Gary Littman


Garry Littman is the owner and director of The Language House in Geneva which organises English language training for professional people, companies and students. He was a radio and newspaper journalist in his native Australia and ran a restaurant in Kathmandu in his younger days. He is an English language trainer and an aficionado of pétanque.

Selfie: a brilliant bloody accident at a drunken party in Australia

A FIGHT has broken out in the linguistic world over the origins of the word selfie.

The battle escalated this week when the Oxford Dictionary named selfie - a photograph that one has taken of oneself, typically one taken with a smartphone or webcam and uploaded to a social media website - its Word of the Year.

The frequency of the usage of selfie increased by 17,000% over the past 12 months making it one of the most valuable and coveted examples of start-up language in recent years.

Two parties are vying for ownership rights. 

Most commentators believe it’s the property of Professor of Semantics at Boston University, Sean Wordsworth who says he invented the term in an academic paper that examined the narcissistic behaviour associated with new technology.

He told the New York Times that he added the ie to the word self to form selfie. He said ie is the abbreviation of the Latin id est which means that is.

‘The id is a clear link between the ego and super ego in Sigmund Freud's structural model of the psyche and best describes the narcissistic tendencies associated with certain behaviour with modern technologies that duplicate and immortalise their users’, Professor Wordsworth said.

His claim to selfie rights has been disputed by a 32 year-old Australian man Steven Wrighter or better known to his friends as Stevie the surfie and brickie from Coogee in Sydney.

He told the local newspaper The Coogee Truth:

‘I was watching the footy on the telly at a barbie with my mate Brucie and his girl friend Lizzie when I saw this academic bloke reckon he discovered selfie. Not true mate. It’s bullsh*t. I can prove it. I’m not a smarty like that Yankee, but I wrote selfie in a text and posted it with a piccie of me in 2002. Mind you, I was a bit drunk and bit bloodied.’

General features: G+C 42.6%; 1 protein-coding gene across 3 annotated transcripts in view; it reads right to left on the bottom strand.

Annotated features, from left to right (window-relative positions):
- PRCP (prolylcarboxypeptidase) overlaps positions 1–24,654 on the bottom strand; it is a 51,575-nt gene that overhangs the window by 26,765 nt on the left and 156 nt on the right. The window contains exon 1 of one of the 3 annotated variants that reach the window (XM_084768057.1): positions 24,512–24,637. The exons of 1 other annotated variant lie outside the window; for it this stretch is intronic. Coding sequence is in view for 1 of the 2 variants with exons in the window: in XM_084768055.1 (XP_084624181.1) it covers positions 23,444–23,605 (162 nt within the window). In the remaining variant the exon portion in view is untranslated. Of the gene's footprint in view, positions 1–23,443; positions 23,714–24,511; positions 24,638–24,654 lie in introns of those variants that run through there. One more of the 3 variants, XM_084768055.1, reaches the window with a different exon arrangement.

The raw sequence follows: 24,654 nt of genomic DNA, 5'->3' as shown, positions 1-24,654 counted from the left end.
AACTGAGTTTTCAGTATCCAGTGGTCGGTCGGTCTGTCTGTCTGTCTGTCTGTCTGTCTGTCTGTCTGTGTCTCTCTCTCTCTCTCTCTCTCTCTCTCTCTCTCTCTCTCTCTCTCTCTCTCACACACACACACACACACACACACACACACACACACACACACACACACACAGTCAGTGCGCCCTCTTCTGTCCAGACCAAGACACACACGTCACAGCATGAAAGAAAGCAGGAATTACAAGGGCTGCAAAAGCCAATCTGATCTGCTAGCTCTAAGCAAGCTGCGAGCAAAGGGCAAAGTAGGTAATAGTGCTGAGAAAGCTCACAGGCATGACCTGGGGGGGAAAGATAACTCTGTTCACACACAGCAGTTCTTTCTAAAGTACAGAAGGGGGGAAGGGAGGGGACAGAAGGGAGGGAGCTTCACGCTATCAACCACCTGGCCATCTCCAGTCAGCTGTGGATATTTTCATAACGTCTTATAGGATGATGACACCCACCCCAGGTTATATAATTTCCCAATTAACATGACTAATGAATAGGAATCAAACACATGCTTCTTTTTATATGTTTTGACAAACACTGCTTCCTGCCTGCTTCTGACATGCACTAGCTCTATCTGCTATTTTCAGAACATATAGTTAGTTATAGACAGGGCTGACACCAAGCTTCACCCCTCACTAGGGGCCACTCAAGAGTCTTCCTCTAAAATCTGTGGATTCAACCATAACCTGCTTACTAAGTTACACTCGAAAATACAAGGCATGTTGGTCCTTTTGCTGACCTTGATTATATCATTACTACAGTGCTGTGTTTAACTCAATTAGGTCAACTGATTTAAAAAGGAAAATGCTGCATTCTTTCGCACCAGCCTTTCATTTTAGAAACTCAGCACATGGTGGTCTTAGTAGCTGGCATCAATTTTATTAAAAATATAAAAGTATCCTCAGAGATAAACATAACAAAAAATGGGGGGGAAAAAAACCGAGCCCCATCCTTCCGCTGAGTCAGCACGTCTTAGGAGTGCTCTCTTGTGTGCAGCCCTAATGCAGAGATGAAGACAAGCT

Forensic linguists are studying the post (see below) which would be the first official sighting of the 2013 Word of the Year.

Um, drunk at a mates 21st, I tripped ofer [sic] and landed lip first (with front teeth coming a very close second) on a set of steps. I had a hole about 1cm long right through my bottom lip. And sorry about the focus, it was a selfie.

Vocabulary: slang = argot

Stevie – short form for the name Steven

surfie – (Australian slang) a surfer

brickie - (Australian slang) a bricklayer

Brucie – (Australian slang) for the name Bruce

Lizzie – abbreviation of name Elizabeth

Coogee – a beach suburb of Sydney taken from the Aboriginal word koojah which means stinking seaweed

footy – (Australian slang) Australian Rules football

telly – (Australian slang) television

barbie – (Australian slang) barbecue

smarty – (Australian slang) intelligent person

Yankee – (Australian slang) an American

piccie (pronounced picky) - (Australian slang) a photograph

 SPOILER: It’s official. The word selfie was first used by an Australian who was drunk at a party and fell over and cut open his lip and then took a photo of his bloody face. The above text is believed to be the origin of the word ‘selfie’. We do not know the identity of the person who posted it. Professor Wordsworth is a fictional character.







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